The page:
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NATURAL RECONSTRUCTION: BENEFITS AND RISKS: Autologous fat transfer, or fat grafting, is emerging as a new breast reconstruction technique. Fat tissue is removed from your thighs, belly, and buttocks by liposuction and then processed into liquid and injected into the breast area to recreate the breast. The fat injected into the breast area may be reabsorbed by the body over time and lose some volume. Depending on the size you want your reconstructed breast to be, multiple fat grafting procedures may have to be done over a period of months. Because it doesn’t involve major surgery, many think fat grafting is a safer procedure. However, there have been no large clinical studies done on the procedure. Christopher Reid, MD, UC San Diego Health, says, “For the DIEP flap reconstruction, there are two operative sites, so recovery is a bit longer, more on the order of 1-2 weeks. My patients do not even need to take narcotics because of our advance protocols and techniques. Many implant patients, 15-30%, come back within one to two months from surgery and have to go to OR for removal of infected implant. That is not the case for flaps.”


NEW BREAST REDUCTION TECHNIQUE: Research led by Frank Lau, MD, Assistant Professor of Clinical Surgery at LSU Health New Orleans School of Medicine, found that long-term breast reduction outcomes can be improved by using techniques that minimally disrupt the lower breast suspensory ligaments. Dr. Lau said, “We offer an improved technique that preserves more of the critical breast anatomy. This study provides an anatomical foundation for why our technique may yield better, longer-lasting results.” About 50% of patients who undergo the most commonly used breast reduction technique, experience pseudoptosis or “bottoming out” as a long-term complication. This occurs when breast tissue drops to the lower portion of the breast independent of nipple position. By measuring the sternal notch-nipple distance and the nipple-inframammary fold distance, the study found a differential rate of stretch. For every 1 cm in upper sensory ligament stretch, the lower sensory ligament length increases by 0.45 cm. “This study is one of the largest breast measurement studies ever performed,” said Lau. “These results help us provide the best breast reduction outcomes to our patients.”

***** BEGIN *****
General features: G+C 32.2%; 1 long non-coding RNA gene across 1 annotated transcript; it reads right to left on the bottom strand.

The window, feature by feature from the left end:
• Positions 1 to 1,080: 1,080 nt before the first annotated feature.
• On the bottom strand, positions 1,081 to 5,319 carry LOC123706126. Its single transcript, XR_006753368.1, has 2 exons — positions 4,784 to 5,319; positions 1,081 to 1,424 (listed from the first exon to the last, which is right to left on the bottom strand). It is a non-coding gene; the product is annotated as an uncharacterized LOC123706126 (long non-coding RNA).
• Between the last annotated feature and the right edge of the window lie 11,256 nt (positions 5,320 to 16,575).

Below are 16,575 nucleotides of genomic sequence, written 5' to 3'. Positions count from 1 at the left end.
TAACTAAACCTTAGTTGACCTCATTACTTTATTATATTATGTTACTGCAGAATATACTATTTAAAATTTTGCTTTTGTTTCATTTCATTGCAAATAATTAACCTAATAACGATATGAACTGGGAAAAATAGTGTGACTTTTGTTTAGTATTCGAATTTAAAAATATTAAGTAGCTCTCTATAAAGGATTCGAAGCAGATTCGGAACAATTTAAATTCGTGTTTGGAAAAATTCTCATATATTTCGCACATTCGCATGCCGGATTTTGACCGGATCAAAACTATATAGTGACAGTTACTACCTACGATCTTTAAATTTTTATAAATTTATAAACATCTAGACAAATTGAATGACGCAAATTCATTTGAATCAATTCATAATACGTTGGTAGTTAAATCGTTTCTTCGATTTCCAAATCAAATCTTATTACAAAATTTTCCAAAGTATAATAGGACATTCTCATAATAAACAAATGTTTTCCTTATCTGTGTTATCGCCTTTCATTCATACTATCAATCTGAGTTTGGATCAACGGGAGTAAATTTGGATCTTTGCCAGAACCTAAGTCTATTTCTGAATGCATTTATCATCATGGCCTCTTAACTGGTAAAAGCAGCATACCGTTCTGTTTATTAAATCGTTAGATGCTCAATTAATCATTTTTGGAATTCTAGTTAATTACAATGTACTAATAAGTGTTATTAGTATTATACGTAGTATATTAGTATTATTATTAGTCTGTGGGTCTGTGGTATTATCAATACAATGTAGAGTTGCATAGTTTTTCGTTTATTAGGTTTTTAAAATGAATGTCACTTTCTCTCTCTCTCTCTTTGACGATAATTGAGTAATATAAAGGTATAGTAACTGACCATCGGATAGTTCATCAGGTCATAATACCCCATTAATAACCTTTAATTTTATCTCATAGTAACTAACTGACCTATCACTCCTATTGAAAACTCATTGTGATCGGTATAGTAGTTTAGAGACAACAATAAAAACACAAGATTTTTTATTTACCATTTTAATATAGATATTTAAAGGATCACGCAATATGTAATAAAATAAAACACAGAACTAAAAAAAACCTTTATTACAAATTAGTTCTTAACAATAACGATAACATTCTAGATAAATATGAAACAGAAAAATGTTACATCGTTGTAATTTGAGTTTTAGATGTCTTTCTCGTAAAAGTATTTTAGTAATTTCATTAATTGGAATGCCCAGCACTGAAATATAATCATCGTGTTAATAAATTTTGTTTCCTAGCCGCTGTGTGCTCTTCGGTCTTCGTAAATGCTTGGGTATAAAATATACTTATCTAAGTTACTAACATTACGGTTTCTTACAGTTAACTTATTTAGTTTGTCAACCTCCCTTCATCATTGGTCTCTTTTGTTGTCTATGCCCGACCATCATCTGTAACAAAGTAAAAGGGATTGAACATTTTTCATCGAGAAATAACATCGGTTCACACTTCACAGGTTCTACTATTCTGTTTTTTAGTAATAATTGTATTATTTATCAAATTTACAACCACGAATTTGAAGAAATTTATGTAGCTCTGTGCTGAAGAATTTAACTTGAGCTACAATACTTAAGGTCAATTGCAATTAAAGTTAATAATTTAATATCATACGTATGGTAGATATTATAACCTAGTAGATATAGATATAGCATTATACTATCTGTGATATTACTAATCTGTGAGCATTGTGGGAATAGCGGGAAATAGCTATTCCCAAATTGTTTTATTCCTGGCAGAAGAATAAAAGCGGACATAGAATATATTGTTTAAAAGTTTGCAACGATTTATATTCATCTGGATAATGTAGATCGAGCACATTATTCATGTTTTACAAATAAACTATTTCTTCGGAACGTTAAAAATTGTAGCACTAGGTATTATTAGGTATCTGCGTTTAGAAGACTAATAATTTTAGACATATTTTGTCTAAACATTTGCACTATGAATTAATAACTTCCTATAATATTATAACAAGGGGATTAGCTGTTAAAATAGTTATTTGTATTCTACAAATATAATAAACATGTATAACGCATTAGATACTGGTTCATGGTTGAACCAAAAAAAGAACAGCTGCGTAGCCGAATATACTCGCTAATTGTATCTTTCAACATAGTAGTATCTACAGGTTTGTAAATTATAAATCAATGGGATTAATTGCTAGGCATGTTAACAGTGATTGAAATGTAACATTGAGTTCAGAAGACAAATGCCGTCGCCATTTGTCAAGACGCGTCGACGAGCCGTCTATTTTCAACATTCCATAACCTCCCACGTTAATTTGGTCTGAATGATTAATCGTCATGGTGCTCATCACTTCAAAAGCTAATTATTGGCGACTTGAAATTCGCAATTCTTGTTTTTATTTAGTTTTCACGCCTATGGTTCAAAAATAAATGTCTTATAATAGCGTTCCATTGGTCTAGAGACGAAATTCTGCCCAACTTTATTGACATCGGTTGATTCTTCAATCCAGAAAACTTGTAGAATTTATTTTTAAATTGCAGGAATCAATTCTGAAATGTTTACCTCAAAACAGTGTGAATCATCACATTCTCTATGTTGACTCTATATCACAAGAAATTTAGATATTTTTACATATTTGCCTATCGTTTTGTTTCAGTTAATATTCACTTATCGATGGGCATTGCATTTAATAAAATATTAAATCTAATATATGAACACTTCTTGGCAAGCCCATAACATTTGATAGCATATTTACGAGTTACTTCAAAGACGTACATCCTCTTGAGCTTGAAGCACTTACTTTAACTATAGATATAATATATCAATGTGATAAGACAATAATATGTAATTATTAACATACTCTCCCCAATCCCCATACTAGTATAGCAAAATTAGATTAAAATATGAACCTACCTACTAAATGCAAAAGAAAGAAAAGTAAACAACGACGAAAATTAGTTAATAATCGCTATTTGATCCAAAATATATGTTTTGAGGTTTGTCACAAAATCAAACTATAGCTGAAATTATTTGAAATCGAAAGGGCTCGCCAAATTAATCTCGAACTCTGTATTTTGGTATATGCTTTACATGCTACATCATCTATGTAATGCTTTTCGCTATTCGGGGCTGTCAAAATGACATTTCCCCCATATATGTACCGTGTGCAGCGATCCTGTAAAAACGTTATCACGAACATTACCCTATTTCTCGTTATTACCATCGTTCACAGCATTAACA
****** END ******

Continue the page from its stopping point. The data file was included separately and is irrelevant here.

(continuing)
* For More Information, Contact:

Christopher Reid, MD, UC San Diego Health                                                                         Michelle Brubaker, Senior Communications                                                                                                                                      / (858) 249-0416